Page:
In October 2016, Jonathan Cohen, a Sioux Falls physician, was arrested for Soliciting a Minor, Sexual Exploitation of a Minor and Engaging in Prostitution. Law enforcement has dubbed the case one of human trafficking as the Cohen paid for the girl to travel from Georgia. One news headline about this story reads Sioux Falls Doctor Arrested For Human Trafficking of Native American Women.

It’s up to all of us to educate our relatives about the risks of migrating to an area where they may have no access to resources. Human trafficking and slavery are crimes. Please protect yourself from dangerous predators who wouldn’t think twice of selling you for sex.


Our People are Addicted to Commercial Tobacco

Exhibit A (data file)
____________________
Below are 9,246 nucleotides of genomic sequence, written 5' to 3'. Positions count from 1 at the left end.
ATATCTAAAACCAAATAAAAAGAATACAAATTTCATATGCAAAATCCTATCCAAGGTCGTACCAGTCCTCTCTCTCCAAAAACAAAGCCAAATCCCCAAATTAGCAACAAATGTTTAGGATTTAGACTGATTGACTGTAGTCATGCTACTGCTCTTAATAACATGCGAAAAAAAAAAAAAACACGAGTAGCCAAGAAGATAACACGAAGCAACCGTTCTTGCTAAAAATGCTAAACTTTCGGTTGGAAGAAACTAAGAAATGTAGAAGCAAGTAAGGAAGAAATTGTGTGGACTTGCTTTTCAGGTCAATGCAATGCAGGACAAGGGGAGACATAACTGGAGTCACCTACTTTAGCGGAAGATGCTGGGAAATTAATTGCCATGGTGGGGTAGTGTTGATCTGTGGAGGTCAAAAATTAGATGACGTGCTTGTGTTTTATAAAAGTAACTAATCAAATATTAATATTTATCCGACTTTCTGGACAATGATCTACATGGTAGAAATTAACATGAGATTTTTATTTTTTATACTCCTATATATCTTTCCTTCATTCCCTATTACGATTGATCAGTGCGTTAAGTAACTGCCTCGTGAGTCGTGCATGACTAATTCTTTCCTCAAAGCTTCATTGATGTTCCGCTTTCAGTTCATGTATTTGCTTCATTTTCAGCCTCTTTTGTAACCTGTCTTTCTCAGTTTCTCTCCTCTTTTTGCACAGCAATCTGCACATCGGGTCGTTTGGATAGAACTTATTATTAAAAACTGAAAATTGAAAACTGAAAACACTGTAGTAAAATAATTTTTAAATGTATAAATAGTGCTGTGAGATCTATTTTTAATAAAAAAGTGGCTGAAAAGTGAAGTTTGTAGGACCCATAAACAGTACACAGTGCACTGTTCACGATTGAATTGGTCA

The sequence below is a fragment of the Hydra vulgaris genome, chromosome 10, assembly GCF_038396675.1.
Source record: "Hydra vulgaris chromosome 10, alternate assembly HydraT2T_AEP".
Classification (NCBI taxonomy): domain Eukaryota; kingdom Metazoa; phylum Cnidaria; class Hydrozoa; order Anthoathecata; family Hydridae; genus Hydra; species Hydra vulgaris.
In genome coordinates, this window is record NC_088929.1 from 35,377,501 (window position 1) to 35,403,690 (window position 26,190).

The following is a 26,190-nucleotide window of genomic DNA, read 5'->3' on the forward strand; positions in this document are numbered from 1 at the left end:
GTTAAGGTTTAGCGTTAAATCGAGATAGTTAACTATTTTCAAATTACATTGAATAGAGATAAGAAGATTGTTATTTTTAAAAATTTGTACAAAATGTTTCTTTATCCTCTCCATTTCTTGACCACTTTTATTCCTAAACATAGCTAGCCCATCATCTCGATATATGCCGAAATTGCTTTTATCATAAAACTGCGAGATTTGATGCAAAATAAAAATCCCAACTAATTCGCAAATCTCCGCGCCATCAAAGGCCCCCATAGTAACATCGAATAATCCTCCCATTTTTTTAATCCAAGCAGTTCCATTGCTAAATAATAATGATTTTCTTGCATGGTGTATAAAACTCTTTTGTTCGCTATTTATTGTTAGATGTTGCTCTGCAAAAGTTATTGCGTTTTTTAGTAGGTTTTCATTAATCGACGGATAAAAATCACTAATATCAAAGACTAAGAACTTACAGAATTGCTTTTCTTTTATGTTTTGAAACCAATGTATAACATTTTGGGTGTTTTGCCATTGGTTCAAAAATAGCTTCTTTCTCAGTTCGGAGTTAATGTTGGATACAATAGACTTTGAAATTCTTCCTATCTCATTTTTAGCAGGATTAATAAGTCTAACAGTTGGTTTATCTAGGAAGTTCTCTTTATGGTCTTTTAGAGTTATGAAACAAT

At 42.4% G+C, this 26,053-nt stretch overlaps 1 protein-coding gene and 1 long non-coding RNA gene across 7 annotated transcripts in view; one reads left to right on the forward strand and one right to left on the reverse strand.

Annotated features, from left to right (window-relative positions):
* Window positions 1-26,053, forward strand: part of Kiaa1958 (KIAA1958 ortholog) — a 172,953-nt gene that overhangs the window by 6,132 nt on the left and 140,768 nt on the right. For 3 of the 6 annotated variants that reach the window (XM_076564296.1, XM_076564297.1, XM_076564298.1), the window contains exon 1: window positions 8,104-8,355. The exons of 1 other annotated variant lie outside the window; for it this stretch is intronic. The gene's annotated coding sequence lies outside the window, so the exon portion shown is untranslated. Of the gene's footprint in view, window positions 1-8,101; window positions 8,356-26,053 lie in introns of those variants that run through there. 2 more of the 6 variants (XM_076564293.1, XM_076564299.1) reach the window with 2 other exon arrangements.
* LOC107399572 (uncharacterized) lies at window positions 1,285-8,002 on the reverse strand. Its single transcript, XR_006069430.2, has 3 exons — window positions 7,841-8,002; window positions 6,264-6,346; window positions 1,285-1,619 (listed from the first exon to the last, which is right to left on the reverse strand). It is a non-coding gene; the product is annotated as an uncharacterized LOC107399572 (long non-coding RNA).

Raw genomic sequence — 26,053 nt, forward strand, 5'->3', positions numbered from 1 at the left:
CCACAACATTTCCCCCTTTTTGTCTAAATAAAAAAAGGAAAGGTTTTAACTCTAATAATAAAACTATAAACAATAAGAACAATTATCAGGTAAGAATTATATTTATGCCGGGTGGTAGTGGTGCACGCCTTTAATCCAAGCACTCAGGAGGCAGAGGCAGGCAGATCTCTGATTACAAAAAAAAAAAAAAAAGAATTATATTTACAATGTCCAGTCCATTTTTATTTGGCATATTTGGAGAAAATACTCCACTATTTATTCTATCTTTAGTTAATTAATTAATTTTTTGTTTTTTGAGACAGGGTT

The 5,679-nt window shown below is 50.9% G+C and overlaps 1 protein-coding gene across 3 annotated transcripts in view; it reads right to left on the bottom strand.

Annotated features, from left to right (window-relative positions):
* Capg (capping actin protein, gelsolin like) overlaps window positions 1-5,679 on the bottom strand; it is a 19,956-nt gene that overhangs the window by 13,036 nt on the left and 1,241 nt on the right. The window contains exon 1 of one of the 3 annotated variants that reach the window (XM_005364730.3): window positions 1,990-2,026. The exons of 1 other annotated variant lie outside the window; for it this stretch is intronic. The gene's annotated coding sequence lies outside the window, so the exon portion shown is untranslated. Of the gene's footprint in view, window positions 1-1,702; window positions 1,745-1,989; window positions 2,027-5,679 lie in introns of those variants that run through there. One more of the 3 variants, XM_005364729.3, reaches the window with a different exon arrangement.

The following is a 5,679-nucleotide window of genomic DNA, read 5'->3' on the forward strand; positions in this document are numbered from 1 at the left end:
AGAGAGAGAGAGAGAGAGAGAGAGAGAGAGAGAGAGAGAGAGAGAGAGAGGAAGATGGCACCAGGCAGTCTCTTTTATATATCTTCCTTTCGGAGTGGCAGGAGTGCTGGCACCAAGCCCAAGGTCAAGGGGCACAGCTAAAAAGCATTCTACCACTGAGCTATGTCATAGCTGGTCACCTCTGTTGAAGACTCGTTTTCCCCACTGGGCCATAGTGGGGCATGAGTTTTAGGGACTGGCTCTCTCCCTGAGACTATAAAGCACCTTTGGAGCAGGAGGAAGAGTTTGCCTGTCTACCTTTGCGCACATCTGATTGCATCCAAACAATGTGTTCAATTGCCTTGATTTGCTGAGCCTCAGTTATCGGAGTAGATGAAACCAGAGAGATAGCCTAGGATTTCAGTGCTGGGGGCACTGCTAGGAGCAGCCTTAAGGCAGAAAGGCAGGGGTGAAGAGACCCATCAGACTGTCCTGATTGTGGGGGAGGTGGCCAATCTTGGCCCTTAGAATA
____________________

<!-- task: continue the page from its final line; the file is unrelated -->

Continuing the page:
By Vi Waln

According to the American Indian Cancer Foundation, lung cancer is the leading cause of cancer deaths among American Indians. You will greatly reduce your chances of getting cancer if you are a non-smoker. Unfortunately, American Indians probably have the highest rates of tobacco use in the world.

Contrary to what you may believe, commercial tobacco is not ceremonial. Ceremonial tobacco is a plant grown organically, without the additives found in the commercial tobacco we all can buy in local stores. The cigarettes, loose tobacco and chewing tobacco you purchase at grocery or convenience stores are all loaded with carcinogens. A carcinogen is a substance which is known to cause cancer.

Today, there are countless social events in Indian Country where a lot of people are smoking too many cigarettes or stuffing their mouths with that nasty chewing tobacco. Pow-wows, meetings, conferences, high school sporting events, tribal program offices and even ceremonies are all marked by our people huddled in a designated smoking area, puffing on those killer cigarettes. Those of you who smoke cigarettes or chew tobacco are role modeling a deadly behavior.